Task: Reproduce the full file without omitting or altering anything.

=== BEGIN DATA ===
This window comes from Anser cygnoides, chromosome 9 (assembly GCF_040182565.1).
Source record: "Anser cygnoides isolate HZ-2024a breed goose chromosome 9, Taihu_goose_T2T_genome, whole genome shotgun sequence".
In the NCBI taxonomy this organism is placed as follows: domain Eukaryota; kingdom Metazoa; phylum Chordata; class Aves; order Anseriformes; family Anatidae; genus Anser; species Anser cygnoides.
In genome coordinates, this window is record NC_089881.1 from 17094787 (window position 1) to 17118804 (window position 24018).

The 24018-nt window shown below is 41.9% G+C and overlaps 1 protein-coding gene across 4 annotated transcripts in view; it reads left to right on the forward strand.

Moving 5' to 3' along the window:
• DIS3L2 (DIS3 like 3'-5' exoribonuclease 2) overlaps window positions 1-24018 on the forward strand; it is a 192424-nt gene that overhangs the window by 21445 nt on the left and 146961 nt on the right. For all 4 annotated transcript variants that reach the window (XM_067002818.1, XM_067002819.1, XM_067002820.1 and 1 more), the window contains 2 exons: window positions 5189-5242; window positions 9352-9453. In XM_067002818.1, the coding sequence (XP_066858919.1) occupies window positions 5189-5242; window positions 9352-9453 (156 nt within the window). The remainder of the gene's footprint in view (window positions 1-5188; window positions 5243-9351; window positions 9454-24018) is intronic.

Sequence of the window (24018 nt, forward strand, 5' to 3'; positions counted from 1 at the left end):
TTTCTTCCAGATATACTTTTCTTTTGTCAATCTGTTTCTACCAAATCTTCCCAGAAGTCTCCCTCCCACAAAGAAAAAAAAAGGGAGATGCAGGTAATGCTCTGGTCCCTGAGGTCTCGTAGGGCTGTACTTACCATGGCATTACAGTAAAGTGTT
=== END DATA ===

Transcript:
This window comes from Anser cygnoides, chromosome 9 (assembly GCF_040182565.1).
Source record: "Anser cygnoides isolate HZ-2024a breed goose chromosome 9, Taihu_goose_T2T_genome, whole genome shotgun sequence".
In the NCBI taxonomy this organism is placed as follows: domain Eukaryota; kingdom Metazoa; phylum Chordata; class Aves; order Anseriformes; family Anatidae; genus Anser; species Anser cygnoides.
In genome coordinates, this window is record NC_089881.1 from 17094787 (window position 1) to 17118804 (window position 24018).

The 24018-nt window shown below is 41.9% G+C and overlaps 1 protein-coding gene across 4 annotated transcripts in view; it reads left to right on the forward strand.

Moving 5' to 3' along the window:
• DIS3L2 (DIS3 like 3'-5' exoribonuclease 2) overlaps window positions 1-24018 on the forward strand; it is a 192424-nt gene that overhangs the window by 21445 nt on the left and 146961 nt on the right. For all 4 annotated transcript variants that reach the window (XM_067002818.1, XM_067002819.1, XM_067002820.1 and 1 more), the window contains 2 exons: window positions 5189-5242; window positions 9352-9453. In XM_067002818.1, the coding sequence (XP_066858919.1) occupies window positions 5189-5242; window positions 9352-9453 (156 nt within the window). The remainder of the gene's footprint in view (window positions 1-5188; window positions 5243-9351; window positions 9454-24018) is intronic.

Sequence of the window (24018 nt, forward strand, 5' to 3'; positions counted from 1 at the left end):
TTTCTTCCAGATATACTTTTCTTTTGTCAATCTGTTTCTACCAAATCTTCCCAGAAGTCTCCCTCCCACAAAGAAAAAAAAAGGGAGATGCAGGTAATGCTCTGGTCCCTGAGGTCTCGTAGGGCTGTACTTACCATGGCATTACAGTAAAGTGTT